Publications by authors named "J López-Torrecilla"

44 Publications

RENORT: a project to analyze patterns of care in radiation oncology in Spain.

Clin Transl Oncol 2022 Jan 13. Epub 2022 Jan 13.

Department of Radiation Oncology, Hospital Ruber Internacional, 28034, Madrid, Spain.

Purpose: RENORT is an application (app) developed to assess the role of radiotherapy in the treatment of cancer using the oncology information systems (OIS).

Methods/patients: The RENORT app was used to analyze the data for all patients seen and/or treated at six radiation oncology departments in Spain in 2019. This app can be used to extract the demographic data, treatment sequence, disease status, and radiotherapy treatments from the ARIA and Mosaiq OIS.

Results: A total of 6564 treatments were performed at these six centers in 2019. Most patients (56.9%) were males (females 43.1%). The mean patient age was 64.9 years. The most common treatment types and sites were as follows: metastases/palliative care (25.9%), followed by breast (19.0%), genitourinary (13.7%), lung (10.1%), head and neck (6.0%), rectal (6.0%), gynecological (4.9%), and other (< 4%) cancers. Distribution by disease stage was as follows: breast cancer: 75.5% early stage (stages 0, I, and II); lung: 63.1% advanced stage (III and IV); and head and neck: 72.1% advanced. Treatment intent was curative in 76.5% of cases and palliative in 23.5%. The most common techniques were intensity-modulated radiotherapy (IMRT) and volumetric-modulated arc therapy (VMAT) (41.4%), followed by three-dimensional conformal radiation therapy (3D-CRT) (39.2%); stereotactic body radiotherapy (SBRT) (8.1%); brachytherapy (5.5%); radiosurgery (2.1%); fractionated stereotactic radiotherapy to the brain (1.4%); and intraoperative radiotherapy (1.4%). Hypofractionation was used in 62.3% of curative treatments (mean number of fractions = 16.5).

Conclusions: RENORT is a free app that is available for the two main oncology information systems used in most radiation oncology departments. This app has demonstrated the capacity to extract data from these systems, which in turns allows for a comprehensive analysis and better understanding of the role of radiotherapy in the treatment of cancer.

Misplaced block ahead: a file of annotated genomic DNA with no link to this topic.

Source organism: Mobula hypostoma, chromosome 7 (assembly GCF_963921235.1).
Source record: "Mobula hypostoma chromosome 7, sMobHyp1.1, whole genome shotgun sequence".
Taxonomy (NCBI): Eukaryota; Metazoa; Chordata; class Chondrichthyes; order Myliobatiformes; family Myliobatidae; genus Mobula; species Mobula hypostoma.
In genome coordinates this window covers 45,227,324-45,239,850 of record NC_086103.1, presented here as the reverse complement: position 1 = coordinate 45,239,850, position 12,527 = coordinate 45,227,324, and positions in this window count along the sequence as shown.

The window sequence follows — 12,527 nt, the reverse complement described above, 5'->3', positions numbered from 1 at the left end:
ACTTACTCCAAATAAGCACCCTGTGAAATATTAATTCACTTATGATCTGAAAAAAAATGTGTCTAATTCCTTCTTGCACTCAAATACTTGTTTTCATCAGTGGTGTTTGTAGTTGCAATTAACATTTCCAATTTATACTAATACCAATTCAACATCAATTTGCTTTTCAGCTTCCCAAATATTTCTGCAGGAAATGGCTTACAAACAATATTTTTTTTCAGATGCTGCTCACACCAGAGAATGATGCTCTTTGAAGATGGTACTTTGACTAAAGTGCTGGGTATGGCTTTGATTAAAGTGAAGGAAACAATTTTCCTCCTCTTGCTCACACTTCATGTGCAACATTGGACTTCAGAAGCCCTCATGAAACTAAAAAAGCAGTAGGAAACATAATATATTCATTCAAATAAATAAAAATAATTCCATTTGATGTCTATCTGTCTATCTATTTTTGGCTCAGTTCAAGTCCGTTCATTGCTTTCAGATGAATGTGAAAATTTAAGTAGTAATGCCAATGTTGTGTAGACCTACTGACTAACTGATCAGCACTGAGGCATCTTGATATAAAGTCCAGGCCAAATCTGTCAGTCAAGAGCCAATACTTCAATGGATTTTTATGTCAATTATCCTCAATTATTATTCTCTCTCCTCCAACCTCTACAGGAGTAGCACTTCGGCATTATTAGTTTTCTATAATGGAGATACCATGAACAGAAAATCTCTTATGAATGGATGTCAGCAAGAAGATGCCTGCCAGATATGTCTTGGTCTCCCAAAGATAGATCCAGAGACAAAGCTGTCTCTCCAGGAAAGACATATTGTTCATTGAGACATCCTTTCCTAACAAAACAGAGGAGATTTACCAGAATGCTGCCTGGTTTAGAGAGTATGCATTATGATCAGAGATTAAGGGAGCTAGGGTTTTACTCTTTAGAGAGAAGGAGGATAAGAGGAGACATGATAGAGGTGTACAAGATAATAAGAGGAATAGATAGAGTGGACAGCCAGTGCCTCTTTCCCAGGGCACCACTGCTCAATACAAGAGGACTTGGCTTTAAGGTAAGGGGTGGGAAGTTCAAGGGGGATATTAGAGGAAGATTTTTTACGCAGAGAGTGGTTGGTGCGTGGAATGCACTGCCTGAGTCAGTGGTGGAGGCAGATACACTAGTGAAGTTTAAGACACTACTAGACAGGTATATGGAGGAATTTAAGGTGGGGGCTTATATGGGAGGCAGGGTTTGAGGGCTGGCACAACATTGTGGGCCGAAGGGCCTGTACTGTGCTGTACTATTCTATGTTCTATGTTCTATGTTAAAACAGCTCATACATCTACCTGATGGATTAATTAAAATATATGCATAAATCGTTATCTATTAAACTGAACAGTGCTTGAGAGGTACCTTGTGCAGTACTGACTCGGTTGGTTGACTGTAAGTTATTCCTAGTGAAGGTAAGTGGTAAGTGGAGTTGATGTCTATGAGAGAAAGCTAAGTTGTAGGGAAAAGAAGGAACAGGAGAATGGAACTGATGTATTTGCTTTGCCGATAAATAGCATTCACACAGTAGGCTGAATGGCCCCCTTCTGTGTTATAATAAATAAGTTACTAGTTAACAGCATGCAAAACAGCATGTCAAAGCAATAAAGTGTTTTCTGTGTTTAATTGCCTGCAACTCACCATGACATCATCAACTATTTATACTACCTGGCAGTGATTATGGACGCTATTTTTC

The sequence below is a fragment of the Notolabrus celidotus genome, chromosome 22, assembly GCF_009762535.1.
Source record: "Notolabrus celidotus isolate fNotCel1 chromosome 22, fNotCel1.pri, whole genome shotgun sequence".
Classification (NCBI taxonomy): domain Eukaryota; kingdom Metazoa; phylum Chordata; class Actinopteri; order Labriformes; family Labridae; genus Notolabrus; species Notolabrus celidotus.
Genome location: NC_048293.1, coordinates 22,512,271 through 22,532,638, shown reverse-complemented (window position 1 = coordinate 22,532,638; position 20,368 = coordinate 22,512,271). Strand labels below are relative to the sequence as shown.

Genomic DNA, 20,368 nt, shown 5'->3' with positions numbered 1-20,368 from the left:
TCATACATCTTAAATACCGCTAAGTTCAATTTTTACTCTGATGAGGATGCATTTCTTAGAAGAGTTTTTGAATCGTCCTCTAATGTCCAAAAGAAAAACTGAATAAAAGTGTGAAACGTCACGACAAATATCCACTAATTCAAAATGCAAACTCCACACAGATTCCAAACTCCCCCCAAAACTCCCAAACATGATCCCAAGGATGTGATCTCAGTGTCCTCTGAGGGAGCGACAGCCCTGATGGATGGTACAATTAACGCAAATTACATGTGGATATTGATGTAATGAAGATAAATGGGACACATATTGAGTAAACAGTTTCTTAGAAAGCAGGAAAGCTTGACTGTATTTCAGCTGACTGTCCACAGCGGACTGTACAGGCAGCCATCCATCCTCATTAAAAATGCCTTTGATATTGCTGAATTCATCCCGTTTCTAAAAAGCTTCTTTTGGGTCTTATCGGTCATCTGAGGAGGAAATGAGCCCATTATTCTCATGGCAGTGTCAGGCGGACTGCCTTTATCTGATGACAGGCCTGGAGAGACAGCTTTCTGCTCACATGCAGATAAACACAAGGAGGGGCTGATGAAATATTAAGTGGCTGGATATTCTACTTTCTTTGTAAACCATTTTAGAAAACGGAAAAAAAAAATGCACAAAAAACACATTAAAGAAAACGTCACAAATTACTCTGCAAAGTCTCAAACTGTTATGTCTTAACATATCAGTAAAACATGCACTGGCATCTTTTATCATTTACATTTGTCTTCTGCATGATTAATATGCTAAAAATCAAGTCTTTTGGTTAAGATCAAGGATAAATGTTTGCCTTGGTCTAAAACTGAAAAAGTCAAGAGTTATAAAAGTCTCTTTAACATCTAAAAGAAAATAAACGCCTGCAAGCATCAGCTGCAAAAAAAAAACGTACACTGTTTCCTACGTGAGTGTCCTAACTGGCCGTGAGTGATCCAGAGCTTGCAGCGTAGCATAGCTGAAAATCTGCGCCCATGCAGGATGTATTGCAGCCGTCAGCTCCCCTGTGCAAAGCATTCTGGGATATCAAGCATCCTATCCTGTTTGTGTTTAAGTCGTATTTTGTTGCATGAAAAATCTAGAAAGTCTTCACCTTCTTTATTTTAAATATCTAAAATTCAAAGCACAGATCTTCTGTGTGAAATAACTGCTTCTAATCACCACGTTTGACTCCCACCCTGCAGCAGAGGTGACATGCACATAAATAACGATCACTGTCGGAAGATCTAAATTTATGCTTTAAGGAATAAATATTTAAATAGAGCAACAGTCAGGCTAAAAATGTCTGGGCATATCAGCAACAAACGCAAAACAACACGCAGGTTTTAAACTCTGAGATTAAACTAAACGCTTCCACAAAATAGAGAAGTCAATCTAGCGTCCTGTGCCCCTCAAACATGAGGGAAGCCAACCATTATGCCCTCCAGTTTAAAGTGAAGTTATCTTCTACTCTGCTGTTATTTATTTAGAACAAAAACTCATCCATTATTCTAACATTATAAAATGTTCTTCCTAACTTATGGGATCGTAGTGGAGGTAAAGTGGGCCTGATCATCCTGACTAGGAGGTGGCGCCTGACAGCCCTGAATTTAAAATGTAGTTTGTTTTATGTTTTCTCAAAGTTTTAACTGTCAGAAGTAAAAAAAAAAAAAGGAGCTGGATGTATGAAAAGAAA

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http://dx.doi.org/10.1007/s12094-021-02772-wDOI Listing
January 2022

Health-related quality of life in men with localized prostate cancer treated with radiotherapy: validation of an abbreviated version of the Expanded Prostate Cancer Index Composite for Clinical Practice in Spain.

Health Qual Life Outcomes 2021 Sep 25;19(1):223. Epub 2021 Sep 25.

Department of Radiation Oncology, ERESA, Hospital General Universitario de València, València, Spain.

Background: Health-related quality of life (HRQoL) is greatly affected by prostate cancer (PCa) and associated treatments. This study aimed to measure the impact of radiotherapy on HRQoL and to further validate the Spanish version of the 16-item Expanded Prostate Cancer Index Composite (EPIC-16) in routine clinical practice.

Methods: An observational, non-interventional, multicenter study was conducted in Spain with localized PCa patients initiating treatment with external beam radiotherapy (EBRT) or brachytherapy (BQT). Changes from baseline in EPIC-16, University of California-Los Angeles Prostate Cancer Index (UCLA-PCI), and patient-perceived health status were longitudinally assessed at end of radiotherapy (V2) and 90 days thereafter (V3). Psychometric evaluations of the Spanish EPIC-16 were conducted.